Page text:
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A cross between Ronald Reagan post-presidency and Sgt. Schultz from a Hogan's Heroes rerun: That's the impression Sheriff Joe Arpaio gave recently during a seven hour deposition under oath as part of the big Melendres vs. Arpaio racial-profiling lawsuit now working its way through federal court.
Under rigorous interrogation by David Bodney, attorney for the firm of Steptoe & Johnson, lead counsel for the plaintiffs, Arpaio admitted that he had never read the complaint in the case, was unfamiliar with the details of the allegations of racial profiling therein, didn't know the content of the 14th Amendment to the U.S. Constitution, and had never read the Department of Justice's guidelines concerning the use of race in investigations, which would have applied to his deputies in the field when they were still operating under a 287(g) agreement with ICE.
Indeed, our seemingly hapless sheriff was completely uninterested in any claims against MCSO deputies regarding allegations of racial profiling. He expressed complete confidence that his men would never engage in the practice, and deferred to his staff, particularly Deputy Chief Brian Sands, as to why certain areas of Maricopa County were targeted for anti-immigration sweeps.
In one of the more amusing passages of a highly entertaining 306 page document, Arpaio confessed that he hadn't even bothered to read in its entirety his latest book, Joe's Law, co-written by Arpaio's slithery, long-time sycophant Len Sherman.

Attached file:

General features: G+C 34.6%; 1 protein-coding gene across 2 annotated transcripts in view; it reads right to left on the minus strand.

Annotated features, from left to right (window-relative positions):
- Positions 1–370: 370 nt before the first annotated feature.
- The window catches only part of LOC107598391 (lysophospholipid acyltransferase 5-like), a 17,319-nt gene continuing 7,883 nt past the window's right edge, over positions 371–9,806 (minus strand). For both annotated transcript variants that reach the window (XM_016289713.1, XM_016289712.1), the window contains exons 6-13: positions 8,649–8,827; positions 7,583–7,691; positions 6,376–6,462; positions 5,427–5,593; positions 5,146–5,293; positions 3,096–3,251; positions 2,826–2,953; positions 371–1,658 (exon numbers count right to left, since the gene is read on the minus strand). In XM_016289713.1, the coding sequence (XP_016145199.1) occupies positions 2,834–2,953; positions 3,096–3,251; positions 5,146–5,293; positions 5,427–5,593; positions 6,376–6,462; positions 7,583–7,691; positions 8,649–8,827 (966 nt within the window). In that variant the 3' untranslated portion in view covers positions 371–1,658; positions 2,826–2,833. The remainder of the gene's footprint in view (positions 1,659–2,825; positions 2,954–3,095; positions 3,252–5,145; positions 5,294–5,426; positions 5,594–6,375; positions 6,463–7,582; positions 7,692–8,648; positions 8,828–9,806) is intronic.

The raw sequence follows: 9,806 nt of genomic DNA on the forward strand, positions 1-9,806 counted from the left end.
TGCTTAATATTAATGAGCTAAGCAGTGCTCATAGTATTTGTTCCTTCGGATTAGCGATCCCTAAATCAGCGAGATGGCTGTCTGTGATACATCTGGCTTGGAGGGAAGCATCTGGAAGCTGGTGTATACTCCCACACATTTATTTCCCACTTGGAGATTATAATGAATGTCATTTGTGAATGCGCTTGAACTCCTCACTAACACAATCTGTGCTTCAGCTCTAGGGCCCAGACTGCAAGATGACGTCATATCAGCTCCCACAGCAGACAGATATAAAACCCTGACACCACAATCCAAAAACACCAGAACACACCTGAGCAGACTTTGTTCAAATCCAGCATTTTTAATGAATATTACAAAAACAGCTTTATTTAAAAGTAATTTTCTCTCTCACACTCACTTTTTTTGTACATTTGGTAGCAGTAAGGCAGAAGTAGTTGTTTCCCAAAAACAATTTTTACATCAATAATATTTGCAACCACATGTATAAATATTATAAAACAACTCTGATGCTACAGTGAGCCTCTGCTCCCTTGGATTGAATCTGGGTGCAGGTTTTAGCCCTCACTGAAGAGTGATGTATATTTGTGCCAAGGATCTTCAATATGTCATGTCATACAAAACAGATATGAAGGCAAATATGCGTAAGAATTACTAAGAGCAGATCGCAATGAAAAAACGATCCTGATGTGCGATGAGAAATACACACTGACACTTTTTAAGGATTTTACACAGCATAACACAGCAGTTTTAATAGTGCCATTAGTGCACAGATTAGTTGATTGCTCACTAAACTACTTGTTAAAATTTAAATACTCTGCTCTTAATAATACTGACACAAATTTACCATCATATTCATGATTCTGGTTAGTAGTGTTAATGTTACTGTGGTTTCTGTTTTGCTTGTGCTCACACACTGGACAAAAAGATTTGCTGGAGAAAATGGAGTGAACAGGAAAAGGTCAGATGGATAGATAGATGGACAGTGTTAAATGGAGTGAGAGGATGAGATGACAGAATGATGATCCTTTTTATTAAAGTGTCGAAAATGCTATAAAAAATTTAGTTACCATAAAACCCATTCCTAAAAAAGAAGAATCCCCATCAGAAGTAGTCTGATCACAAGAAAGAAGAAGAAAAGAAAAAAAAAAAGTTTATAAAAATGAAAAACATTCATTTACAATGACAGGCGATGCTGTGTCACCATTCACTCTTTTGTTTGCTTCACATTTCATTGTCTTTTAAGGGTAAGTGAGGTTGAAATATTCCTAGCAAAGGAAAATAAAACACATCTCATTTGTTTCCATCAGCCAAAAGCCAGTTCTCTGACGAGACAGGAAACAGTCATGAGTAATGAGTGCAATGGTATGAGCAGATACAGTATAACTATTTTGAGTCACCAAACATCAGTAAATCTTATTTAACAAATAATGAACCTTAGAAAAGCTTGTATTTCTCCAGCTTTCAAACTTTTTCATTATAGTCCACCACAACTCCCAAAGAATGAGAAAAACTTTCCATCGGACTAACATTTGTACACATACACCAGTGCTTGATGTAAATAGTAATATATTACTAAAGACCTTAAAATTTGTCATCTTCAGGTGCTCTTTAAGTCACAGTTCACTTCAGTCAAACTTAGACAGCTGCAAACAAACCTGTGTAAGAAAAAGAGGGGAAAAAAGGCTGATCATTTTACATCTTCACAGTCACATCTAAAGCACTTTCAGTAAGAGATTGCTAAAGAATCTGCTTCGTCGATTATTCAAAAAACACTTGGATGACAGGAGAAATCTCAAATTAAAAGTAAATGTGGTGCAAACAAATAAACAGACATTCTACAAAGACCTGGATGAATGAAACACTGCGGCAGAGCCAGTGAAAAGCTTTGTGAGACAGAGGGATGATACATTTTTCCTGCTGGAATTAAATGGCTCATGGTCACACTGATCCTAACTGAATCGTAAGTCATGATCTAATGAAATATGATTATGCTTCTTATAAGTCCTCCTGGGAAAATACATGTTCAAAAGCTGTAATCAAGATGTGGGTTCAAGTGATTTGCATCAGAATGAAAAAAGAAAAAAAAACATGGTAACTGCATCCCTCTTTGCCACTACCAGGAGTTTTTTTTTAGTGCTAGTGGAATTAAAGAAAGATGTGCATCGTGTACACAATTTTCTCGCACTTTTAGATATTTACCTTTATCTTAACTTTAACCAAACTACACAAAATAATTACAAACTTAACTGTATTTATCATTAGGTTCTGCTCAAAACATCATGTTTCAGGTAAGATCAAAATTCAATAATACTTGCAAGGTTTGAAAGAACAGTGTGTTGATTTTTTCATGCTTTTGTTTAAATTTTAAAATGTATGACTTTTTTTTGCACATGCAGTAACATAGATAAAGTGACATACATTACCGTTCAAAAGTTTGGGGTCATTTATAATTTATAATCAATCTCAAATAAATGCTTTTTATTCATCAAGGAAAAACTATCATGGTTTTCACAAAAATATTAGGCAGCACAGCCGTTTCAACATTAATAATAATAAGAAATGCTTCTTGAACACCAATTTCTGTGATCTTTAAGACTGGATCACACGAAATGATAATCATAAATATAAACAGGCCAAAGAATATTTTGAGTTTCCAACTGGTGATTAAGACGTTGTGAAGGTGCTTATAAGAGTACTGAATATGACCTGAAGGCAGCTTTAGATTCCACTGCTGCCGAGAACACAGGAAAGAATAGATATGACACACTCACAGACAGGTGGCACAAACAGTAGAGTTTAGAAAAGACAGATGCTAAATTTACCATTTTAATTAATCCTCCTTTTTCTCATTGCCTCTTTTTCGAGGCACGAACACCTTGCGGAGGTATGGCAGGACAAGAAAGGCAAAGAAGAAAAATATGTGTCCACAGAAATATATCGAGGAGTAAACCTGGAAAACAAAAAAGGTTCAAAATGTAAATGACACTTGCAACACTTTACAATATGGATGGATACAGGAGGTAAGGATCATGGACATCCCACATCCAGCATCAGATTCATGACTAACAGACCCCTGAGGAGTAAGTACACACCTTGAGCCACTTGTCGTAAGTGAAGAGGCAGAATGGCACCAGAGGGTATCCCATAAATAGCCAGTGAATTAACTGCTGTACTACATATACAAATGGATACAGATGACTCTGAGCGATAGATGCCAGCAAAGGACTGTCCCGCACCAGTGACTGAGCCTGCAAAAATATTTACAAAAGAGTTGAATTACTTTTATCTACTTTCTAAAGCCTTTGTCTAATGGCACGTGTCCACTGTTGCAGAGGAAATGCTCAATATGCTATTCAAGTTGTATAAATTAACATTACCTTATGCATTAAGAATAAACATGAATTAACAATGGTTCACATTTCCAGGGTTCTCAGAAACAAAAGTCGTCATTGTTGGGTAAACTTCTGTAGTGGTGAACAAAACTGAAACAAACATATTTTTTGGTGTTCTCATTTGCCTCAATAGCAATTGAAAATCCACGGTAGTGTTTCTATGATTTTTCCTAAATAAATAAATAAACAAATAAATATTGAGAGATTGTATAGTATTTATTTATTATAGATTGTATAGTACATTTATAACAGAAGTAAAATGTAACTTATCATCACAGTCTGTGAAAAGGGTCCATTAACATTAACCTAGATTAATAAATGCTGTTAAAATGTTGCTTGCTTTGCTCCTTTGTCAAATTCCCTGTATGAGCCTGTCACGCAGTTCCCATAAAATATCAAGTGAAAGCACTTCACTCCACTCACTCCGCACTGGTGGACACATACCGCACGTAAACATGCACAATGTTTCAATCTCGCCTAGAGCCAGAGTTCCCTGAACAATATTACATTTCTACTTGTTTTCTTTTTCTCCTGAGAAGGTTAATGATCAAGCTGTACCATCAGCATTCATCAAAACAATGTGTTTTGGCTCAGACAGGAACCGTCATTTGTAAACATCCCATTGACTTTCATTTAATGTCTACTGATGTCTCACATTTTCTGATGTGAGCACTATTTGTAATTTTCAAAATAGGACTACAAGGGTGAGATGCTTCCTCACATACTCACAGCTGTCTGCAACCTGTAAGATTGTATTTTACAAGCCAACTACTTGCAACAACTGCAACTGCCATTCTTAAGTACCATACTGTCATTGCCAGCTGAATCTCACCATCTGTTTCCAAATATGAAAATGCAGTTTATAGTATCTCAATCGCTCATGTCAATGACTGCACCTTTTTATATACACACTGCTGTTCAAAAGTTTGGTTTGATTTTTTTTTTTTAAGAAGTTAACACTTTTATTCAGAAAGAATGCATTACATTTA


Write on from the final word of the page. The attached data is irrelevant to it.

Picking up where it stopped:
Asked if the 2008 book reflected his views, Arpaio waffled.
"I am not sure," Arpaio replied. "To the best of my knowledge, I haven't reviewed the book recently. In fact, I haven't even read the book...totally."
Questioned about sections of Joe's tome that speculated about a "reconquista" of the southwestern U.S., returning it to Mexico, or that compared -- unfavorably -- Mexican immigrants to putatively upstanding Italian immigrants like his parents, Arpaio once again blamed the dog, um, I mean, Sherman.
"I am going to say again, I did no research," Arpaio told Bodney. "This is my co-author -- his part of the book. So this is what he was saying, not me."
Heck, Arpaio doesn't even take responsibility for the book's subtitle, America's Toughest Sheriff Takes on Illegal Immigration, Drugs and Everything Else That Threatens America. Bodney wondered whether Arpaio regarded illegal immigration as a "threat" to the country.
"I don't call it a threat on America per se," replied Joe.
"You know what is on the cover of your book...and on its title?" asked Bodney.
"Everybody doesn't believe what you read in the books, right?" countered Joe. "I am just telling you that that was there and whoever put that title there, I didn't oppose it."